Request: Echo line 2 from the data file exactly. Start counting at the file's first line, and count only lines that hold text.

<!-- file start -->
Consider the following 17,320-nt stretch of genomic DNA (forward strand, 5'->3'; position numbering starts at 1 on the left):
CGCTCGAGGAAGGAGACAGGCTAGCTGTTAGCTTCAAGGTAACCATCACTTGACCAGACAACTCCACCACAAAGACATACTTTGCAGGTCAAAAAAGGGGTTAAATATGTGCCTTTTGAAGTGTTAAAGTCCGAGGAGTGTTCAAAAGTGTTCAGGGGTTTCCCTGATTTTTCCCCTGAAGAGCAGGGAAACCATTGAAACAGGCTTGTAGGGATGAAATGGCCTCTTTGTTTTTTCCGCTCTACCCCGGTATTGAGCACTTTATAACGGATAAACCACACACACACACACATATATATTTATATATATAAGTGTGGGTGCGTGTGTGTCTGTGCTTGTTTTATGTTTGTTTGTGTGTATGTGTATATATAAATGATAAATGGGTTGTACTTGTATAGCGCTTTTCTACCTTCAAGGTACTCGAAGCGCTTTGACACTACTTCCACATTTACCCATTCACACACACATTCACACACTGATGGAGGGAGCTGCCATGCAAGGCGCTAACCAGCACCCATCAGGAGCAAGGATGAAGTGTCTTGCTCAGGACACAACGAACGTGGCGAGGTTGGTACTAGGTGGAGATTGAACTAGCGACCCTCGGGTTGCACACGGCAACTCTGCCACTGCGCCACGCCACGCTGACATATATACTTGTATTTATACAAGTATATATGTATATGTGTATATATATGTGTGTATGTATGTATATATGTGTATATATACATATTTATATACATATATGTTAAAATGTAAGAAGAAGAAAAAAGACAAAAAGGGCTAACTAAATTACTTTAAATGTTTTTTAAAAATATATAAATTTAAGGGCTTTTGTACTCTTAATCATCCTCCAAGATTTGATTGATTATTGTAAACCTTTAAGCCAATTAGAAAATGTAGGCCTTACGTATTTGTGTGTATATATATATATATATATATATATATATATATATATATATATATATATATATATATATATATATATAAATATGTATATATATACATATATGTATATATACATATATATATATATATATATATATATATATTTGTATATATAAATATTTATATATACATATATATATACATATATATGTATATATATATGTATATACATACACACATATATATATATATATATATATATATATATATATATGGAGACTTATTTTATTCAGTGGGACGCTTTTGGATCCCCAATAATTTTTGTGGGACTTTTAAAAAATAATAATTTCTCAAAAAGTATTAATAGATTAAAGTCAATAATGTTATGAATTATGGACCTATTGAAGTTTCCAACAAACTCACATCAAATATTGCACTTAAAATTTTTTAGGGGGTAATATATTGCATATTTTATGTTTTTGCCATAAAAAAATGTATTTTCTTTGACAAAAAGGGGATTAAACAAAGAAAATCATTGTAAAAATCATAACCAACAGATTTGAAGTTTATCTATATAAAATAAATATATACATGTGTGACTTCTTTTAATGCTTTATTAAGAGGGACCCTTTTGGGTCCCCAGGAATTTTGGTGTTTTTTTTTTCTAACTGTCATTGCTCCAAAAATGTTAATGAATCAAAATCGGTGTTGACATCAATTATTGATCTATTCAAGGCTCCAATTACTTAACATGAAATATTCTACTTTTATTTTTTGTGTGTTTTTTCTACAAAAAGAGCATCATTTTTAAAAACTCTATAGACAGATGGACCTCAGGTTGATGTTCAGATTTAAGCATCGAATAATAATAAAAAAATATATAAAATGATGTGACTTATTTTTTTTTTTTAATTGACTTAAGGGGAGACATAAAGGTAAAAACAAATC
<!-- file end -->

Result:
CGCTCGAGGAAGGAGACAGGCTAGCTGTTAGCTTCAAGGTAACCATCACTTGACCAGACAACTCCACCACAAAGACATACTTTGCAGGTCAAAAAAGGGGTTAAATATGTGCCTTTTGAAGTGTTAAAGTCCGAGGAGTGTTCAAAAGTGTTCAGGGGTTTCCCTGATTTTTCCCCTGAAGAGCAGGGAAACCATTGAAACAGGCTTGTAGGGATGAAATGGCCTCTTTGTTTTTTCCGCTCTACCCCGGTATTGAGCACTTTATAACGGATAAACCACACACACACACACATATATATTTATATATATAAGTGTGGGTGCGTGTGTGTCTGTGCTTGTTTTATGTTTGTTTGTGTGTATGTGTATATATAAATGATAAATGGGTTGTACTTGTATAGCGCTTTTCTACCTTCAAGGTACTCGAAGCGCTTTGACACTACTTCCACATTTACCCATTCACACACACATTCACACACTGATGGAGGGAGCTGCCATGCAAGGCGCTAACCAGCACCCATCAGGAGCAAGGATGAAGTGTCTTGCTCAGGACACAACGAACGTGGCGAGGTTGGTACTAGGTGGAGATTGAACTAGCGACCCTCGGGTTGCACACGGCAACTCTGCCACTGCGCCACGCCACGCTGACATATATACTTGTATTTATACAAGTATATATGTATATGTGTATATATATGTGTGTATGTATGTATATATGTGTATATATACATATTTATATACATATATGTTAAAATGTAAGAAGAAGAAAAAAGACAAAAAGGGCTAACTAAATTACTTTAAATGTTTTTTAAAAATATATAAATTTAAGGGCTTTTGTACTCTTAATCATCCTCCAAGATTTGATTGATTATTGTAAACCTTTAAGCCAATTAGAAAATGTAGGCCTTACGTATTTGTGTGTATATATATATATATATATATATATATATATATATATATATATATATATATATATATATATATATATAAATATGTATATATATACATATATGTATATATACATATATATATATATATATATATATATATATTTGTATATATAAATATTTATATATACATATATATATACATATATATGTATATATATATGTATATACATACACACATATATATATATATATATATATATATATATATATATGGAGACTTATTTTATTCAGTGGGACGCTTTTGGATCCCCAATAATTTTTGTGGGACTTTTAAAAAATAATAATTTCTCAAAAAGTATTAATAGATTAAAGTCAATAATGTTATGAATTATGGACCTATTGAAGTTTCCAACAAACTCACATCAAATATTGCACTTAAAATTTTTTAGGGGGTAATATATTGCATATTTTATGTTTTTGCCATAAAAAAATGTATTTTCTTTGACAAAAAGGGGATTAAACAAAGAAAATCATTGTAAAAATCATAACCAACAGATTTGAAGTTTATCTATATAAAATAAATATATACATGTGTGACTTCTTTTAATGCTTTATTAAGAGGGACCCTTTTGGGTCCCCAGGAATTTTGGTGTTTTTTTTTTCTAACTGTCATTGCTCCAAAAATGTTAATGAATCAAAATCGGTGTTGACATCAATTATTGATCTATTCAAGGCTCCAATTACTTAACATGAAATATTCTACTTTTATTTTTTGTGTGTTTTTTCTACAAAAAGAGCATCATTTTTAAAAACTCTATAGACAGATGGACCTCAGGTTGATGTTCAGATTTAAGCATCGAATAATAATAAAAAAATATATAAAATGATGTGACTTATTTTTTTTTTTTAATTGACTTAAGGGGAGACATAAAGGTAAAAACAAATC